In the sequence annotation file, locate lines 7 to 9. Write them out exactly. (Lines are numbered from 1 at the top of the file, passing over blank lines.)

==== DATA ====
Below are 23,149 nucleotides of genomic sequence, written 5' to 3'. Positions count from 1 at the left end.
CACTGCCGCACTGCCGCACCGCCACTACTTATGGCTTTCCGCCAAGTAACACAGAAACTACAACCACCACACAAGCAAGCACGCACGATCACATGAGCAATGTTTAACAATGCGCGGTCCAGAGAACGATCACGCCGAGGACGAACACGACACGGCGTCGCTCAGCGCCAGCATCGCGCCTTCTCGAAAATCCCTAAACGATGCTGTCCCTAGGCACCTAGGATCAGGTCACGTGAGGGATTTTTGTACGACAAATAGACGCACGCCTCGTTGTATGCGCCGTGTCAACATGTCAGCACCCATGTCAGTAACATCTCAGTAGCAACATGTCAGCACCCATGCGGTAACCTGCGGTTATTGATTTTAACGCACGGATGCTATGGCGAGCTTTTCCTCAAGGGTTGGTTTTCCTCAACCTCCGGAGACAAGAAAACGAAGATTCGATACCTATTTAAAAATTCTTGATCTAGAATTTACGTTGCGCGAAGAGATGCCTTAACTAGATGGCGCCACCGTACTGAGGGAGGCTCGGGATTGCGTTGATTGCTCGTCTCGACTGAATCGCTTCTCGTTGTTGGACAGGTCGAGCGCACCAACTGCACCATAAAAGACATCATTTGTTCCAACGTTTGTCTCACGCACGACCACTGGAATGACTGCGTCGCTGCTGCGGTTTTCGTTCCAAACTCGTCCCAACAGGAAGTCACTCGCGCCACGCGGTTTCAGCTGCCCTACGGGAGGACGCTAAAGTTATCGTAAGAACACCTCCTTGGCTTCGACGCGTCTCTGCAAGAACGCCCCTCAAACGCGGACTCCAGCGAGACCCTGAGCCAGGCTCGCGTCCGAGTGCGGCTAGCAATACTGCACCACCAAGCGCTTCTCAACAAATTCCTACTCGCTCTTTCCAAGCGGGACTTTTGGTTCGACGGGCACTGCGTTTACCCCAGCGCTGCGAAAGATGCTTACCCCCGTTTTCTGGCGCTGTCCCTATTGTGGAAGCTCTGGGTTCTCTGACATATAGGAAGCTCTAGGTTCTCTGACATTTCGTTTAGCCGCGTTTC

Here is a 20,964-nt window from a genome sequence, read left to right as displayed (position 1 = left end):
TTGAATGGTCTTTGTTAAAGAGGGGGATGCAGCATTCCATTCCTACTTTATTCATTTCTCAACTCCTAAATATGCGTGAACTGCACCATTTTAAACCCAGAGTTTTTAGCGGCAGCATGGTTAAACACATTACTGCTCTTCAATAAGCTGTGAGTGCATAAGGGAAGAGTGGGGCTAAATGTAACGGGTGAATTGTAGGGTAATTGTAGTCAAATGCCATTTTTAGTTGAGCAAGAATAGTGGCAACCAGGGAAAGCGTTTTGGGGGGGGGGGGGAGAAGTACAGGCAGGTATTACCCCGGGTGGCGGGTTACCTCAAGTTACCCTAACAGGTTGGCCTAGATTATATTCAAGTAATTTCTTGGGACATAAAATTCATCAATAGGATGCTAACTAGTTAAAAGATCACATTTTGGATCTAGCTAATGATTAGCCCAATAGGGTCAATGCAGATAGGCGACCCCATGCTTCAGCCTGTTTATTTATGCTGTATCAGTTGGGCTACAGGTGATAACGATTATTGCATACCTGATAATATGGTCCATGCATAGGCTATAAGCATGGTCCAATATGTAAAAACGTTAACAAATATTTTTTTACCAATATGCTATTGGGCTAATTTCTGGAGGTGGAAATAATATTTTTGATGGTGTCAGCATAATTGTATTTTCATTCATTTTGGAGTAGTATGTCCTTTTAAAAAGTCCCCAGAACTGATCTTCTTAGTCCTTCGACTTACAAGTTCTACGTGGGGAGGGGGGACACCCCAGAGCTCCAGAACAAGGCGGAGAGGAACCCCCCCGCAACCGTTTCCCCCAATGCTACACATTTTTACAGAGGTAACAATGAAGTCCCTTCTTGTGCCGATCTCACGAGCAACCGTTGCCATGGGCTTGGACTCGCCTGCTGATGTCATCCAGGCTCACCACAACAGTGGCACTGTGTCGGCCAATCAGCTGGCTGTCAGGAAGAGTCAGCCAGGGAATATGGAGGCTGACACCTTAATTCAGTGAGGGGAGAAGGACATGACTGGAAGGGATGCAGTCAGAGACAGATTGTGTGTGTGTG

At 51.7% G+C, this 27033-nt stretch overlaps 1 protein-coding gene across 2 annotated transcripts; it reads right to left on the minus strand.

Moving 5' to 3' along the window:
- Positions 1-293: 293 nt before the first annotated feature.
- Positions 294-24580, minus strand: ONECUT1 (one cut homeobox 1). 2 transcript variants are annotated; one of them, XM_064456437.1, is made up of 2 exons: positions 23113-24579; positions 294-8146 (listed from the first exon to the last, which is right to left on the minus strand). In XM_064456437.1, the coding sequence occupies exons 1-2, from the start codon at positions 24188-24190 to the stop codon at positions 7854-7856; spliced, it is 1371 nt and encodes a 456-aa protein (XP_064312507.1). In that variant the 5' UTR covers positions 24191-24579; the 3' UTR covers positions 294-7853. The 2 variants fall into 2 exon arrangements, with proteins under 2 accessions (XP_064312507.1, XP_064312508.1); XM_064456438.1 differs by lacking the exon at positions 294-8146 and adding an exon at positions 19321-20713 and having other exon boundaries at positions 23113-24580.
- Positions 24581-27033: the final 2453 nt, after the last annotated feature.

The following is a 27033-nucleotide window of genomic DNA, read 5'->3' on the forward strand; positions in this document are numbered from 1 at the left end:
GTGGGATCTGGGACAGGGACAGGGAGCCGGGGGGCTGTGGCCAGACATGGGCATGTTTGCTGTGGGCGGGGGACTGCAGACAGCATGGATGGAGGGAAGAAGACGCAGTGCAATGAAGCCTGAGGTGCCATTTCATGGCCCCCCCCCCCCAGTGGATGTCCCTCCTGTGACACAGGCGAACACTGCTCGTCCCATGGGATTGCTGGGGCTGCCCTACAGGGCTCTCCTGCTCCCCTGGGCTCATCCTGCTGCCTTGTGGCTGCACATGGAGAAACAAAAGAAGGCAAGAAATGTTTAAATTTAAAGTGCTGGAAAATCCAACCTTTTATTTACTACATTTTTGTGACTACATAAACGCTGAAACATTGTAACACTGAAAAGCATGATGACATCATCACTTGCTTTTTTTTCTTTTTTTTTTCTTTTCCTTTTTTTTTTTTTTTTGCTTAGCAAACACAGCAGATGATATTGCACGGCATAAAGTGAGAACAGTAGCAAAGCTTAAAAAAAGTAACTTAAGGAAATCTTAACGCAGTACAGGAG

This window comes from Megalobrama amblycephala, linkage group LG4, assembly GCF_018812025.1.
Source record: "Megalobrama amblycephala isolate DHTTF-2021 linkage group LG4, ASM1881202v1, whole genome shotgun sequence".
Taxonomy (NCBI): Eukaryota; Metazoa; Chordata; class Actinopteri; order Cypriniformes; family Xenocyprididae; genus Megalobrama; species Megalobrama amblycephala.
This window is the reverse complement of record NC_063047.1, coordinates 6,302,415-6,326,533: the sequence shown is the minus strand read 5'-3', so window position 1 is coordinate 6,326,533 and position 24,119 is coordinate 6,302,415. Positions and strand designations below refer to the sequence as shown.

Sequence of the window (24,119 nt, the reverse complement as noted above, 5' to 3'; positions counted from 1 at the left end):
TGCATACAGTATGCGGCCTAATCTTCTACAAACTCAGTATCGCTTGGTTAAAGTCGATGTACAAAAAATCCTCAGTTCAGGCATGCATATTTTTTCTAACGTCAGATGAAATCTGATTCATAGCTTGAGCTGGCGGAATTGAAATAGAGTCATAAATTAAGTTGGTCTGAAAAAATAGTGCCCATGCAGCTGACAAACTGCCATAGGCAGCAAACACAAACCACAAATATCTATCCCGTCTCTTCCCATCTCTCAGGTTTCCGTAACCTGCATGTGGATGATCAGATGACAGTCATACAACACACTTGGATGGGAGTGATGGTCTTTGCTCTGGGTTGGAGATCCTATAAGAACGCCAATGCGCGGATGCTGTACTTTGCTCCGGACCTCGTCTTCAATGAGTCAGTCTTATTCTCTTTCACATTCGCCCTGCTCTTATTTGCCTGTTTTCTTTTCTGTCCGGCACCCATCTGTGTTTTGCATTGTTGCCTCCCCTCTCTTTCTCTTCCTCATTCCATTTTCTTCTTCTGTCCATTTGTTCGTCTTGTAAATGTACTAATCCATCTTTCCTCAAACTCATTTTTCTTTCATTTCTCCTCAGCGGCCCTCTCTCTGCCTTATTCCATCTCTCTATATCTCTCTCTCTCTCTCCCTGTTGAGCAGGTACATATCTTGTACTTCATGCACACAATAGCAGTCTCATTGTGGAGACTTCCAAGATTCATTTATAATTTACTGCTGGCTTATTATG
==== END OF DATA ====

- Positions 1-293: 293 nt before the first annotated feature.
- Positions 294-24580, minus strand: ONECUT1 (one cut homeobox 1). 2 transcript variants are annotated; one of them, XM_064456437.1, is made up of 2 exons: positions 23113-24579; positions 294-8146 (listed from the first exon to the last, which is right to left on the minus strand). In XM_064456437.1, the coding sequence occupies exons 1-2, from the start codon at positions 24188-24190 to the stop codon at positions 7854-7856; spliced, it is 1371 nt and encodes a 456-aa protein (XP_064312507.1). In that variant the 5' UTR covers positions 24191-24579; the 3' UTR covers positions 294-7853. The 2 variants fall into 2 exon arrangements, with proteins under 2 accessions (XP_064312507.1, XP_064312508.1); XM_064456438.1 differs by lacking the exon at positions 294-8146 and adding an exon at positions 19321-20713 and having other exon boundaries at positions 23113-24580.
- Positions 24581-27033: the final 2453 nt, after the last annotated feature.